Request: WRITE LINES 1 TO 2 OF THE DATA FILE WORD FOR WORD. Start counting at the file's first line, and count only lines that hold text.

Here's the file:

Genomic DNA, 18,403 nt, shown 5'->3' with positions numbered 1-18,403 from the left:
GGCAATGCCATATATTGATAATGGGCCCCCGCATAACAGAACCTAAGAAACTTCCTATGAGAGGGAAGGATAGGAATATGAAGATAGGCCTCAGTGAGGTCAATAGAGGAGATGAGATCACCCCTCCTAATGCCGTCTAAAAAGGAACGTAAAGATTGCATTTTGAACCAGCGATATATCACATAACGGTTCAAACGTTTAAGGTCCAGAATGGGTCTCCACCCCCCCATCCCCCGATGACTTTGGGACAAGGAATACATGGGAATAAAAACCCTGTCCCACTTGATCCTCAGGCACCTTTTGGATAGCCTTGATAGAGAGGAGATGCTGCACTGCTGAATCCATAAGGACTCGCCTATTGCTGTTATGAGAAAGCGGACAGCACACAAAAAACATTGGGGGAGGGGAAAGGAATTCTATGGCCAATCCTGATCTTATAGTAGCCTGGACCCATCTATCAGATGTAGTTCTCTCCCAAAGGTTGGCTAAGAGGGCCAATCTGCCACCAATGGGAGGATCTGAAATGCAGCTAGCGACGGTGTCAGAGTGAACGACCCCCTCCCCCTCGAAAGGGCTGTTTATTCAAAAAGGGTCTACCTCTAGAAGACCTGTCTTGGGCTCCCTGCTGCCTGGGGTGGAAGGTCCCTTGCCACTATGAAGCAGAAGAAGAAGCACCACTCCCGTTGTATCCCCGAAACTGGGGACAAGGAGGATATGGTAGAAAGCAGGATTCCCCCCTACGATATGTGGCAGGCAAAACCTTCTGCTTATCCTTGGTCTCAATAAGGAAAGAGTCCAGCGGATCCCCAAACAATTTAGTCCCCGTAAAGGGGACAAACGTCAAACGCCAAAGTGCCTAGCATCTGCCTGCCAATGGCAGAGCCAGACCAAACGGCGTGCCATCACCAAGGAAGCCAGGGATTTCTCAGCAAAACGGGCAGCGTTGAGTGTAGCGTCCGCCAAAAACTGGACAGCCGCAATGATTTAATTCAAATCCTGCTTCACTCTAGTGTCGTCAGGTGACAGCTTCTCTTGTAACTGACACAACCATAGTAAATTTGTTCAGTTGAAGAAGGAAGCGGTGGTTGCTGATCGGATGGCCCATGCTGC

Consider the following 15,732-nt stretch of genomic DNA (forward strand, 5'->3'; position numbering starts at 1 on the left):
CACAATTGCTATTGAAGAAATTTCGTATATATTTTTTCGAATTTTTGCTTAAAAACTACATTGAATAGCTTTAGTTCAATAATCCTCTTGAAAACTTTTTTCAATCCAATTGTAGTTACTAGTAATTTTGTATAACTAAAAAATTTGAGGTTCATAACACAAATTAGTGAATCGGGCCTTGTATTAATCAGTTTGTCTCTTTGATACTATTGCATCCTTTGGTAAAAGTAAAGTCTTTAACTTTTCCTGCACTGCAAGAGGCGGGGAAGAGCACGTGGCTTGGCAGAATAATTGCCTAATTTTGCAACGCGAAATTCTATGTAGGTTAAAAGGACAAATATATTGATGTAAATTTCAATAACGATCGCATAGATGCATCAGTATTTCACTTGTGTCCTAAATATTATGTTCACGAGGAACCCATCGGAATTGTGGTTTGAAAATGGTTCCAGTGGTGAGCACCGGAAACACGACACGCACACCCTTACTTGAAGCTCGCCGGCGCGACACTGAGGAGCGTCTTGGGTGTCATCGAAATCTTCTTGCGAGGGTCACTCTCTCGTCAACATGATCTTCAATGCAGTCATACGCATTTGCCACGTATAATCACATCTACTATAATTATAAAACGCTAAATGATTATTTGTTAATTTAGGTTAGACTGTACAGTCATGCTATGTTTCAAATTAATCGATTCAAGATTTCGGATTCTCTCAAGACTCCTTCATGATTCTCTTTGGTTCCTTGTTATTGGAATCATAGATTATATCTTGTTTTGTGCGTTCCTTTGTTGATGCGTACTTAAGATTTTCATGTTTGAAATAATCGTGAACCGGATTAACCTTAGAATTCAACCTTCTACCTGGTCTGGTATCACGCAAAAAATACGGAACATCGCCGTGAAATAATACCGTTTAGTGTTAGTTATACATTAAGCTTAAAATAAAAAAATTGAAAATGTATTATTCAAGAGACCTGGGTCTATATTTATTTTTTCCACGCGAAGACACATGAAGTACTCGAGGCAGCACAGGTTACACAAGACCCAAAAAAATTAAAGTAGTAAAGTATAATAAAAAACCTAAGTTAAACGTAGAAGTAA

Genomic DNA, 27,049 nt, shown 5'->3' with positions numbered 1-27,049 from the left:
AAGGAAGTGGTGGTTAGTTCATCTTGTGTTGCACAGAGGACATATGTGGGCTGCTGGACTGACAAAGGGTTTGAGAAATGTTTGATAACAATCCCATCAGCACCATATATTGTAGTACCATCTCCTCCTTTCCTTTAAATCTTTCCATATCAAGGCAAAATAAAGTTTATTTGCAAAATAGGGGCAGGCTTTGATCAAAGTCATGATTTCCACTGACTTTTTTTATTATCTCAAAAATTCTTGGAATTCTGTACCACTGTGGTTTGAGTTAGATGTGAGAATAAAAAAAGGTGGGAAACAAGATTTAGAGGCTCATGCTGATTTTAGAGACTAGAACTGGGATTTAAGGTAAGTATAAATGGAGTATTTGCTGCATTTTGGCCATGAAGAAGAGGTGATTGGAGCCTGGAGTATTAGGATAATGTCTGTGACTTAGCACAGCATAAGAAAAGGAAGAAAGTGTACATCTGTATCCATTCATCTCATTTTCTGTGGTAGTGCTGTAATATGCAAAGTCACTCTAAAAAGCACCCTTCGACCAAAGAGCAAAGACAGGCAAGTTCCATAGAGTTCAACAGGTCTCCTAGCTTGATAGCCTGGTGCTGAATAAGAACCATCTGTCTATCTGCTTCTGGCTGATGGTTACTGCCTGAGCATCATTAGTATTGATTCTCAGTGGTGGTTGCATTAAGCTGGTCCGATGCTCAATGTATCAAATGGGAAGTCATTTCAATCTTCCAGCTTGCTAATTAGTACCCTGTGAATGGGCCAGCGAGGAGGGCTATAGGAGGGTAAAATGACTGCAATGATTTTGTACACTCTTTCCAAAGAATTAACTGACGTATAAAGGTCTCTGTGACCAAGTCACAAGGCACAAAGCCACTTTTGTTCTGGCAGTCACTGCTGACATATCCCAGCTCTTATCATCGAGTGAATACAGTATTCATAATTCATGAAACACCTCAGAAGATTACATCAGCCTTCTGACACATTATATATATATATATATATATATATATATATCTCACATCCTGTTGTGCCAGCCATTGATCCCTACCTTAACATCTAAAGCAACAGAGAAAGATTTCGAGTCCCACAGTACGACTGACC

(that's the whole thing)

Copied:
Genomic DNA, 18,403 nt, shown 5'->3' with positions numbered 1-18,403 from the left:
GGCAATGCCATATATTGATAATGGGCCCCCGCATAACAGAACCTAAGAAACTTCCTATGAGAGGGAAGGATAGGAATATGAAGATAGGCCTCAGTGAGGTCAATAGAGGAGATGAGATCACCCCTCCTAATGCCGTCTAAAAAGGAACGTAAAGATTGCATTTTGAACCAGCGATATATCACATAACGGTTCAAACGTTTAAGGTCCAGAATGGGTCTCCACCCCCCCATCCCCCGATGACTTTGGGACAAGGAATACATGGGAATAAAAACCCTGTCCCACTTGATCCTCAGGCACCTTTTGGATAGCCTTGATAGAGAGGAGATGCTGCACTGCTGAATCCATAAGGACTCGCCTATTGCTGTTATGAGAAAGCGGACAGCACACAAAAAACATTGGGGGAGGGGAAAGGAATTCTATGGCCAATCCTGATCTTATAGTAGCCTGGACCCATCTATCAGATGTAGTTCTCTCCCAAAGGTTGGCTAAGAGGGCCAATCTGCCACCAATGGGAGGATCTGAAATGCAGCTAGCGACGGTGTCAGAGTGAACGACCCCCTCCCCCTCGAAAGGGCTGTTTATTCAAAAAGGGTCTACCTCTAGAAGACCTGTCTTGGGCTCCCTGCTGCCTGGGGTGGAAGGTCCCTTGCCACTATGAAGCAGAAGAAGAAGCACCACTCCCGTTGTATCCCCGAAACTGGGGACAAGGAGGATATGGTAGAAAGCAGGATTCCCCCCTACGATATGTGGCAGGCAAAACCTTCTGCTTATCCTTGGTCTCAATAAGGAAAGAGTCCAGCGGATCCCCAAACAATTTAGTCCCCGTAAAGGGGACAAACGTCAAACGCCAAAGTGCCTAGCATCTGCCTGCCAATGGCAGAGCCAGACCAAACGGCGTGCCATCACCAAGGAAGCCAGGGATTTCTCAGCAAAACGGGCAGCGTTGAGTGTAGCGTCCGCCAAAAACTGGACAGCCGCAATGATTTAATTCAAATCCTGCTTCACTCTAGTGTCGTCAGGTGACAGCTTCTCTTGTAACTGACACAACCATAGTAAATTTGTTCAGTTGAAGAAGGAAGCGGTGGTTGCTGATCGGATGGCCCATGCTGC